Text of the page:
It’s a tad beyond the expected release date of August, but Disney Research has now released its 10 1/2 minute long short, Lucid Dreams of Gabriel, which you can find embedded below. Because the film is shot at a frame rate of 120 fps, Disney Research advises watching it only at HD (720, 1080) resolution to get the full effect.
Although the fourth dimension is time, it hasn’t stopped amusement parks from hijacking the term as a way of saying they’ve plussed traditional 3D movies by adding a new ‘dimension’ of effects. Usually these effects involve dropping things on the audience such as cold water to simulate breaking glass (followed by warm water to simulate the blood from all the sliced skin), fog, bubbles and — most of all — haptic feedback right from the very seat the audience member is sitting in. Whether it’s mice running past your feet or bugs crawling under your butt, tactile feedback is big in the amusement park experience, especially when virtually anyone can bring the 3D experience home.
Disney Research Zurich, along with the University of Zaragoza, have now shared the results of their ‘Stylized Hair Capture’ project. The aim of the project is to improve upon the already popular trend of custom 3D printed figures which have traditionally been limited to facial scans being plastered onto an existing model, neglecting any other personal attribute. The ‘Stylized Hair Capture’ project sets out to improve on the fad with the intent of capturing the individual as they appear that day, right down to their individual hair style and color. The demo video — embedded below — even goes as far as to show that any object with hair- or fur-like texture, such as a stuffed animal, can be scanned in digitally and faithfully recreated as a result.
During the ACM Conference on Computer Graphics & Interactive Techniques (SIGGRAPH) event taking place August 10-14, 2014, Disney Research Zurich will present its Spin-It project, designed to optimize the moment of inertia for spinnable objects. In short, it’s a proven method for making balancing toys such as yo-yos and spinning tops.
If you were to ask a dozen people to close their eyes and imagine the traditional spinning top or yo-yo, chances are they’d all visualize the same shape of the object. This is because the objects’ shapes are already designed to perform their desired task — that is to say that the mass is equally distributed across the object, so it’s perfectly balanced. But what if you wanted to spin or yo-yo an object that wasn’t perfectly symmetrical and balanced? What if, for example, you wanted to spin a top shaped like an elephant?
Disney Research is expanding into the film business with its first short film titled Lucid Dreams of Gabriel which will be released in August. A teaser trailer for the film was released today, showcasing some of the special effects and filming techniques Disney Research employed using what it is calling ‘The Flow-Of-Time,’ consisting of ‘local frame rate variation, local pixel timing and a variety of artistic shutter functions.’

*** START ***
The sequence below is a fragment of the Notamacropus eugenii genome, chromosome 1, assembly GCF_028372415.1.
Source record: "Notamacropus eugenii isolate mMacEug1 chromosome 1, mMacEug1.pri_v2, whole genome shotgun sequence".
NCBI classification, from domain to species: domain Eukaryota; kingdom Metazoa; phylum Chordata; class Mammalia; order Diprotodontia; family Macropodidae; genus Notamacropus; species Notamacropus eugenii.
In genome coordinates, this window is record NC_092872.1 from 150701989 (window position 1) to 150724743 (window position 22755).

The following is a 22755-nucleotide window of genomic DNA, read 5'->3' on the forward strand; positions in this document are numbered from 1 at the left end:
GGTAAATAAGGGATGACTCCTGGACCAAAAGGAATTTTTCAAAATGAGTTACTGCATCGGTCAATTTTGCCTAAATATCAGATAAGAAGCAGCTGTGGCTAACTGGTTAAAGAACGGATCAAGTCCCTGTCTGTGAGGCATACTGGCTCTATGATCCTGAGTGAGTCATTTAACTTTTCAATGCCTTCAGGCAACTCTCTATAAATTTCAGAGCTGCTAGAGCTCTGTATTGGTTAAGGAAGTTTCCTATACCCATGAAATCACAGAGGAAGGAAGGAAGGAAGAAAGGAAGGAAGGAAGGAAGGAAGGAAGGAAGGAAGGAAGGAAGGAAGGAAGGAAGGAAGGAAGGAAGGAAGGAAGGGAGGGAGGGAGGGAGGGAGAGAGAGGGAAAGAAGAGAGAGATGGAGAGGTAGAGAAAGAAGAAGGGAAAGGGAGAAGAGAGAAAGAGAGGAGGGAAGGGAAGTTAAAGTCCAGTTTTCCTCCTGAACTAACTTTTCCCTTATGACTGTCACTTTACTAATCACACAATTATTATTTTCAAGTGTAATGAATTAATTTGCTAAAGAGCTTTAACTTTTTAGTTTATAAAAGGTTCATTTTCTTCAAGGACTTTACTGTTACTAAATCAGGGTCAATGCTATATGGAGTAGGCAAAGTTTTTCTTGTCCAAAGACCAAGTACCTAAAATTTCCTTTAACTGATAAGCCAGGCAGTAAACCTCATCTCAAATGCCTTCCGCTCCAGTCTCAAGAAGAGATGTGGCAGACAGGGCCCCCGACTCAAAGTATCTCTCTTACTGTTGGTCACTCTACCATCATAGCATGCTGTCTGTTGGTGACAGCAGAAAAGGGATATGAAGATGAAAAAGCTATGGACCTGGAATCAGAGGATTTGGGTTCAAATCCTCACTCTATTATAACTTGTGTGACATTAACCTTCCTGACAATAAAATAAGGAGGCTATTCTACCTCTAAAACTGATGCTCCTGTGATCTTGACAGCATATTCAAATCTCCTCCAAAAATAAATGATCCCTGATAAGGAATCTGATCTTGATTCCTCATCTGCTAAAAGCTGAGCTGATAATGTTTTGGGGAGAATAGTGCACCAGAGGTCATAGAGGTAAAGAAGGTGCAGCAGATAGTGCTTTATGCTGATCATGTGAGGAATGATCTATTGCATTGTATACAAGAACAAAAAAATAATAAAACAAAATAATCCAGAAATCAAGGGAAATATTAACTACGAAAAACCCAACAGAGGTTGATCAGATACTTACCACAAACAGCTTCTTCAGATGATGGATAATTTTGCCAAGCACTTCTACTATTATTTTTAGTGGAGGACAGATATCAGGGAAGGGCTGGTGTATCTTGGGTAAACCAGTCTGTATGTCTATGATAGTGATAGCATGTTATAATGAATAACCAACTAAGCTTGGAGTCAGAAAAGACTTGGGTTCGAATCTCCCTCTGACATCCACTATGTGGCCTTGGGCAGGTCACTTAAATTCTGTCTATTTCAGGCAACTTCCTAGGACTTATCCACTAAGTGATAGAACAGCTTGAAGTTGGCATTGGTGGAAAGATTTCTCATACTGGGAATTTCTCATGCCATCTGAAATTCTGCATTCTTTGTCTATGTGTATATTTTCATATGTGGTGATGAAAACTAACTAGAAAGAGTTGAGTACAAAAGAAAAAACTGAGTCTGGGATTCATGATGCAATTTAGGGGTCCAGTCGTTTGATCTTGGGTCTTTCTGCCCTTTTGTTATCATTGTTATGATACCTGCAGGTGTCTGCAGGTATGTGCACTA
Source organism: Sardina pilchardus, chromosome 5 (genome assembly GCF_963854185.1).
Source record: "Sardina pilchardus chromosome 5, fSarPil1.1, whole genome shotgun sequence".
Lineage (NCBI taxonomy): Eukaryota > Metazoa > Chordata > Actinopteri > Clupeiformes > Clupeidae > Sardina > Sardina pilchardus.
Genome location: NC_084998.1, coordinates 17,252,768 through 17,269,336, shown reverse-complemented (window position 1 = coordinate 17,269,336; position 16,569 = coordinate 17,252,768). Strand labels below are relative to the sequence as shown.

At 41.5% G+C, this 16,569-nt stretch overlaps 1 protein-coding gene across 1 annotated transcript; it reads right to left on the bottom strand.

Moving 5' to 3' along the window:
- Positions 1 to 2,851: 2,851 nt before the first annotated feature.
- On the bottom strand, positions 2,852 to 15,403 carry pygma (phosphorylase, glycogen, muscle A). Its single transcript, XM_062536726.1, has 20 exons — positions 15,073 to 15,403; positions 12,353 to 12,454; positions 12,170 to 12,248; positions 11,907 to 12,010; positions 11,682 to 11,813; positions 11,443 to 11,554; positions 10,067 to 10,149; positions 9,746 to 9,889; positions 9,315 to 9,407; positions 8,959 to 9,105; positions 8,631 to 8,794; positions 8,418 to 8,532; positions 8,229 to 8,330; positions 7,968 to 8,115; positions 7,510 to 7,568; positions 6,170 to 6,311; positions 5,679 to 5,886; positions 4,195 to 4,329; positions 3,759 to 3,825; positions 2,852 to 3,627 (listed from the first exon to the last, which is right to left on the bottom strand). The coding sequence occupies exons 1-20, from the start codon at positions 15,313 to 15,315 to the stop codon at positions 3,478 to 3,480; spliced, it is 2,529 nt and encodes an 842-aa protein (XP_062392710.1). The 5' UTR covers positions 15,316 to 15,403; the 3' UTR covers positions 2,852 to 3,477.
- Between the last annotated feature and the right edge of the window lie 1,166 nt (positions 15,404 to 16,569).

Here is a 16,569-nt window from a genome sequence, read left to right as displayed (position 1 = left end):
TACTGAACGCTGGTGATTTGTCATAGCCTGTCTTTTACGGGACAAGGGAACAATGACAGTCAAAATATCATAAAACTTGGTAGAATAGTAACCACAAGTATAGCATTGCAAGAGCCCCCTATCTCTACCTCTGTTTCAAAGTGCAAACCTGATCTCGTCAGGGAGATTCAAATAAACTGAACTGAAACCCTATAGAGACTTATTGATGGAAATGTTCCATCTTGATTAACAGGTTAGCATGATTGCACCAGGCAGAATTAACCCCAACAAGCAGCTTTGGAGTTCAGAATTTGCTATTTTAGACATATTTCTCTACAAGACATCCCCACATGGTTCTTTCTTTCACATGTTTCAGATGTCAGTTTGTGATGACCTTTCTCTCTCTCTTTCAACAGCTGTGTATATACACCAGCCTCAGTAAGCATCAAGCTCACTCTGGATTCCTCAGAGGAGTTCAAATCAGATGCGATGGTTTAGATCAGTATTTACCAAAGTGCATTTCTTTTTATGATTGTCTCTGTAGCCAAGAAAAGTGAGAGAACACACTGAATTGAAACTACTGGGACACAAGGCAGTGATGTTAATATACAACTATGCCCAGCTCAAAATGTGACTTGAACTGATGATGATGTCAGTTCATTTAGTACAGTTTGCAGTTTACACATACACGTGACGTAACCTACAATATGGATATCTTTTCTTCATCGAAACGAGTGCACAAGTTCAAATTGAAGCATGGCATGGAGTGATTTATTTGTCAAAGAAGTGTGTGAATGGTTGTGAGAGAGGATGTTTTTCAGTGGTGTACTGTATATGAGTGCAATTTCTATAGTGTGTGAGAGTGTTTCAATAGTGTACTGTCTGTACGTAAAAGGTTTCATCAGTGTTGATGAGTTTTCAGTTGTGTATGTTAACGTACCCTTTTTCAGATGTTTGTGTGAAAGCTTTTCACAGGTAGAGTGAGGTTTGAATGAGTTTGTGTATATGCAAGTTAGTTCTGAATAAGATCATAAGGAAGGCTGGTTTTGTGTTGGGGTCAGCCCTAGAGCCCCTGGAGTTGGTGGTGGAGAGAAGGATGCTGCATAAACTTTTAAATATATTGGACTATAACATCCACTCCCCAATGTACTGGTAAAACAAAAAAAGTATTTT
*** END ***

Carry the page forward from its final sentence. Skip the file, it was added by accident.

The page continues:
Disney Research along with Scott Hudson of Carnegie Mellon’s Human-Computer Interaction Institute have demonstrated how it’s possible to print soft, interactive objects using new 3D printers. No longer restricted using rigid materials such as plastics, new 3D printers can digitally print objects made of softer materials, such as wool and wool blend yarn.
Disney Research and Carnegie Mellon University today published its findings on how its team was able to produce and harvest electrical energy through by rubbing and even tapping specially formulated paper and a method so simple, even a child can reproduce it — as demonstrated by the sample video.
The only special requirement for the electrical generator is a thin, flexible sheet of polytetrafluoroethylene (PTFE), commonly known as Teflon. That sheet is then placed between two conductive layers, such as sheets of metallized polyester, that serve as electrodes.
Disney Research today unveiled AIREAL, a low-cost, highly scalable solution that aims to fill an increasing void in gaming by bring tactile feedback to motion-responsive controllers, such as the Microsoft Kinect.
While traditional gaming controllers often use vibration to provide haptic feedback to gamers, those using controllers that respond to physical movement haven’t been afforded that luxury until now.
The AIREAL uses a (mostly) 3D printed vortex generator that uses speakers whose diaphragms are activated, pushing air out of the device. By alternating patterns and lengths, the tactile feedback can vary depending on the player’s situation and expectations. Furthermore, the AIREAL system is scalable, allowing an array of them to be used in situations to provide feedback in true three dimensional space.
After presenting its technique for cloning the human face in an effort to produce more realistic audio animatronics at SIGGRAPH, Disney Research Zurich has released this video which takes a closer look at the process, which we began discussing on here last month.
While Disney Research Zurich prepares to present its face cloning for audio animatronic use at SIGGRAPH today, Disney Research Pittsburgh is demonstrating its own new technology which allows converting any isolated plant into an interactive experience, allowing computers to detect where a human touches the plant.
Dubbed ‘Botanicus Interacticus: Interactive Plant Technology,’ the technology, which is based on the Touche technology introduced earlier this year, allows a single electrical wire to be inserted in soil. The wire transmits a frequency sweep between .1 and 3 Mhz which allows the area in which the plant is touched to be estimated without causing any damage to the plant itself.